Difference between Bacterial Vaginosis and Yeast Infection
By Theydiffer - August 12, 2015

Up to three quarters of all women suffer from a vaginal inflammatory condition during their lifetime. Vaginitis is the medical term used to refer to the inflammation that occurs in the vaginal area. It is very common and is caused by many factors. The two most common causes are bacterial vaginosis and yeast infection. This article explains the differences between a yeast infection and bacterial vaginosis.


A yeast infection is a fungal infection that mostly affects moist parts of the body such as the mouth, skin folds, private parts, and beneath fingernails. It is caused by naturally occurring yeast called Candida. This happens when the fungi grow in excess, changing the natural balance between the growth of bacteria that act as controls, and fungi in the body.

Bacterial vaginosis, on the other hand, is an inflammatory condition that is caused by overgrowth of certain types of bacteria in the vaginal area.

Comparison Chart

Yeast infectionBacterial Vaginosis
Caused by fungi, i.e. yeastCaused by bacteria
No odorUnpleasant odor
Thick, cottage-cheese-like dischargeThin, milky white discharge
May be treated by non-prescription medicationTreated by prescribed antibiotics

Yeast infection vs Bacterial Vaginosis

What is the difference between bacterial vaginosis and yeast infection? The difference between them is in what causes them, their symptoms, and treatment.

A yeast infection is a type of fungal infection. It commonly refers to only one type of fungal infection – Candida albicans, although it can be caused by other types of yeasts. It is the second most prevalent condition that affects womens’ private parts, after bacterial infections. It can be bothersome but is not serious, and treatment is usually the administration of antifungal drugs. A bacterial infection, however, can be serious. It may lead to increased risk of infection in women who develop complications when pregnant or when undergoing gynecological surgery. For instance, a woman with bacterial vaginosis during pregnancy is forty percent more likely to have a baby who is underweight.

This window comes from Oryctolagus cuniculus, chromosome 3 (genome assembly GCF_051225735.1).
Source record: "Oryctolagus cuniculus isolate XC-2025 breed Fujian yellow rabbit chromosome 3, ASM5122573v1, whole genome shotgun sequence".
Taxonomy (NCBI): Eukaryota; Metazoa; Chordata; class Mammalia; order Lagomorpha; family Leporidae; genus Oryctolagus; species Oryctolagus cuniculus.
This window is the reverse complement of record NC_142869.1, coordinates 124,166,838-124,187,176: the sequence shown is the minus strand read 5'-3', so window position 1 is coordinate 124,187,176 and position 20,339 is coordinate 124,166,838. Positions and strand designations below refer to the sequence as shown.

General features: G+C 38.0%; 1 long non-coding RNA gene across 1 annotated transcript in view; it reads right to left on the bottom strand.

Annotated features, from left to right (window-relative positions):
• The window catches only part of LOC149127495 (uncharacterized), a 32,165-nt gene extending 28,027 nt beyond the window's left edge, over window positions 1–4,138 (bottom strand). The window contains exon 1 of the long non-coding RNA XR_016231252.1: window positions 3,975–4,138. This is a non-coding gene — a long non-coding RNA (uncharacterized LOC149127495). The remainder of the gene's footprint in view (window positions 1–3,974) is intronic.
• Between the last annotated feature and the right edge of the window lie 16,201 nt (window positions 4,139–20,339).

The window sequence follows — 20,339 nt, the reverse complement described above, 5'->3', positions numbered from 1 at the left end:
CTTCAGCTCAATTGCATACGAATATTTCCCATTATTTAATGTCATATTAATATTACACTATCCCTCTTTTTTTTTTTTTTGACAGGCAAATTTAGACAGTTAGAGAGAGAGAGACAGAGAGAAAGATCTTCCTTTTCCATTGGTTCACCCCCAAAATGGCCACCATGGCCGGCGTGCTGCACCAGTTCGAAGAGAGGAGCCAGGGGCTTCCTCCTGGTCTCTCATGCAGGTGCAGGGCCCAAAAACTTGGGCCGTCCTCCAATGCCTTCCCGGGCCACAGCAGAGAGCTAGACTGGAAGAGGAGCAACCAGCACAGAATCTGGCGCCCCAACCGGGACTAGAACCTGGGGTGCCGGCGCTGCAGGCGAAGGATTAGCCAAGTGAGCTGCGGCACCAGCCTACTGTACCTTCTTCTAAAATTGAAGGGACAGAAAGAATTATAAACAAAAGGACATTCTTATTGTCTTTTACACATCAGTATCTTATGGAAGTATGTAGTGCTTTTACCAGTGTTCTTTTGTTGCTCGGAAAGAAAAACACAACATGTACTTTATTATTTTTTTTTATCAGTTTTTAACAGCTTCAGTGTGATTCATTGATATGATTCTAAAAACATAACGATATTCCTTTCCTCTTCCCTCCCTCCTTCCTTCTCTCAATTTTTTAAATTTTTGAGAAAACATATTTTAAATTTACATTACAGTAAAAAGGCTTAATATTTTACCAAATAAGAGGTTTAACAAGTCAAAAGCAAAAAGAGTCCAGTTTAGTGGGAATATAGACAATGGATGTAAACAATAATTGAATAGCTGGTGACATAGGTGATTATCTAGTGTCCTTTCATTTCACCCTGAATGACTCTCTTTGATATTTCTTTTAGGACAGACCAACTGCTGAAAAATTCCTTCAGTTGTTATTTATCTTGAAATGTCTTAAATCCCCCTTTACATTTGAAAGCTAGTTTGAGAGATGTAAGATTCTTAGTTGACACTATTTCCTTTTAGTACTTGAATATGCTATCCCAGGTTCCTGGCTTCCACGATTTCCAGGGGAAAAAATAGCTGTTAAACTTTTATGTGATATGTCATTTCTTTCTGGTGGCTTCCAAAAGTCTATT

A common yeast infection in women usually occurs in the vagina as a result of the imbalance between bacteria and yeast. When healthy, a vagina has many bacteria and yeast cells. The bacteria help keep the yeast and other organisms under control. When something happens, such as the introduction of antibiotics, an imbalance occurs. A reduced level of bacteria gives the yeast room to grow in excess, causing an infection. Symptoms include itching, and/or a burning sensation when urinating. A bacterial infection is also caused by the same imbalance in the affected area. By nature, a woman’s vagina has a balance of microorganisms in which there are a significant number of protective bacteria such as lactobacilli. When protective bacteria are wiped out, harmful bacteria may develop quickly, causing bacterial vaginosis.

It is common to confuse the symptoms of a yeast infection with that of a bacterial infection. A yeast infection is mainly characterized by itching and irritation, something that does not appear if a patient has bacterial vaginosis. In addition, someone with a yeast infection will have a thick, white and odorless discharge, while one with bacterial infection will have a thin, gray and unpleasant smelling discharge.